The Forum has successfully re-instituted the Spon End Wakes festival which has been instrumental in bringing a large number of people in the various communities together in a common aim. A lot of good work has been done, many bridges built and the Spon End Estate Residents Association has formed the basis for future care of the Estate.

We are pleased to see the commercial redevelopment of the YWCA by Benfield Construction as student accommodation which will be complete soon.

We are helping the residents of the Spon End Estate to bring pressure to bear upon their social landlord, Whitefriars, to make dramatic improvements in the management of that estate. Our close contacts at all levels of the West Midlands Police are slowly bearing fruit in reducing some of the worst problems of the area. West Midlands Police have opened a local office in George Poole House on the estate which is ably managed by Sgt Hannan and PC Hanlon and they have already made their presence felt.

The Playcentre on the estate is being thoroughly refurbished and will be open soon and managed by Community Education to provide various badly needed facilities on the estate. The Elim Pentecostal Church in the Butts has opened the superb Oasis coffee shop in Upper Spon Street aimed at providing much needed social facilities for the large number of older people in the area. A new Doctors surgery has opened in Spon End and we hope that will help us provide some of the essential local health services which are otherwise totally absent from the area.

The Forum, in conjunction with City Development Directorate, has designated much of the area as an Area of Local Distinctive Character and are working towards having the area designated as a Conservation Area to stop some of the worst excesses of damage caused to the venerable housing stock by unsympathetic and reckless housing alterations. The restoration of Nauls Mill Park to its original standard is just one more project which we are actively pursuing.

For most of the 20th century, as for the previous 600 years, Spon Street was a thriving community which spun off satellite communities such as Chapelfields and Earlsdon. The area was built upon dyeing and, later, watchmaking.

The early bicycle and car industries grew in the area and Spon End was for 80 years a focus for one of the most powerful industrial areas in the country. Coventry, and much of Spon End, was a very rich city as, indeed, it had been in mediaeval times.

Since 1980 all the industry has disappeared, the factories have closed and the workers have retired or left the area. At least 20,000 highly paid jobs within ten minutes walk have gone. Mostly those without jobs now remain.

The outskirts of Coventry have seen a new and reasonably successful industrial development of a completely different type but it has not touched Spon End. Where once we had an estate full of well paid factory workers, we now have a 80% unemployment rate with its attendant problems of dereliction, litter, decay, apathy, fear, crime, alcohol abuse, bad behaviour, intimidation, drugs and violence.

The Ring Road which serves Coventry motorists so well is, to those of us who cross it on foot, a City Wall which cut off Spon End in 1967 from its natural place as part of the city centre. The area has been dying ever since.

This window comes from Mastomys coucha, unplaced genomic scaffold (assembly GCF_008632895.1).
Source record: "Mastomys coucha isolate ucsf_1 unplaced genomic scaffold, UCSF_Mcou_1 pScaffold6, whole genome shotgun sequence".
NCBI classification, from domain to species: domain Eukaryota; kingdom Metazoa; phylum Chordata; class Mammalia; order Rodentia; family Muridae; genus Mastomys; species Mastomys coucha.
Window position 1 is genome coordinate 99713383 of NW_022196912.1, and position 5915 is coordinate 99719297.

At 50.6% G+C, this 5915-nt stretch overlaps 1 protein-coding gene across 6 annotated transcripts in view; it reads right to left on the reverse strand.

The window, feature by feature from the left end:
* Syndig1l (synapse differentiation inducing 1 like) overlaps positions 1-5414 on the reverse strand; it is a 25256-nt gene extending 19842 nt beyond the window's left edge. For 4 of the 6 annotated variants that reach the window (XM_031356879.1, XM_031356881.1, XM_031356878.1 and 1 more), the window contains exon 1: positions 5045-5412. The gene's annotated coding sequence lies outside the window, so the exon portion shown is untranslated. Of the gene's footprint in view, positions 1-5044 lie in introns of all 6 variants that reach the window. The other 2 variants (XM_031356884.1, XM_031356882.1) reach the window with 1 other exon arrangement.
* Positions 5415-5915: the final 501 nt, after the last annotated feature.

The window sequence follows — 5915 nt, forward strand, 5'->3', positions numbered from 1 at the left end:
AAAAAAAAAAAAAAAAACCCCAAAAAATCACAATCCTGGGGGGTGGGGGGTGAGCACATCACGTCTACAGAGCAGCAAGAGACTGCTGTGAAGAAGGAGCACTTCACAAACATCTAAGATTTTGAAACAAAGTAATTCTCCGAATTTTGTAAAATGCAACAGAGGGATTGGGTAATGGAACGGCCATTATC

The Spon End Forum and its numerous constituent bodies form what is now probably the most powerful unified non-aligned political body in Coventry. We have negotiated many matters with the council and other authorities, formed clubs, associations and companies to help achieve our aims and we are only just getting into our stride.

There are many more good things still to happen in Spon End, Lower Coundon, Albany Area and Chapelfields. We have negotiated many things with the Council and fought them tooth-and-nail on issues like the proposed traffic increases through Spon End, but we remain committed to improving the quality of life in the Spon End area and preventing the decay of an inner city suburb into squalor and degradation.

We have made a superb start and already have many achievements but we will need the full commitment of the Council and its officers, Area Co-ordination, the Government of the West Midlands, central government, funding agencies and the people of Coventry and the local media to help us solve the acute problems facing us.

The area has a history, and remaining historical sites, almost without equal in this country and is well worth fighting for.

We have had much support over the last few years for our concerns and projects but on-the-ground results are few. The murals are one of the better ones and it is nice to see they are described as superb.

Finally, the gentleman who featured in the original negative article, with whom I have spoken at length, has assured me that at least one amateur video of the murals has already reached New York.

How long before we achieve our aim of attracting visitors to the subway and Spon End and relieving the awful bleakness of that concrete hole in the ground which is our main access to the city centre?

Yours sincerely

Colin Walker.
C Eng M I Mech E
Chair, Spon End Forum

Spon End Forum members include Spon End Redbrick, Spon End Estate Residents Association, Rivermead Residents Association, Old Spon Community Association, Chapelfields Area Residents and Traders Association, Spon End Building Preservation Trust, Friends of the Moat Building, Sherbourne Valley Allotments Association, Grapevine, Spon Gate School, St.Johns Church and other schools, churches and businesses in the Spon End area.

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CWN / Community / Organisations / Spon End Forum / 5 Aug 01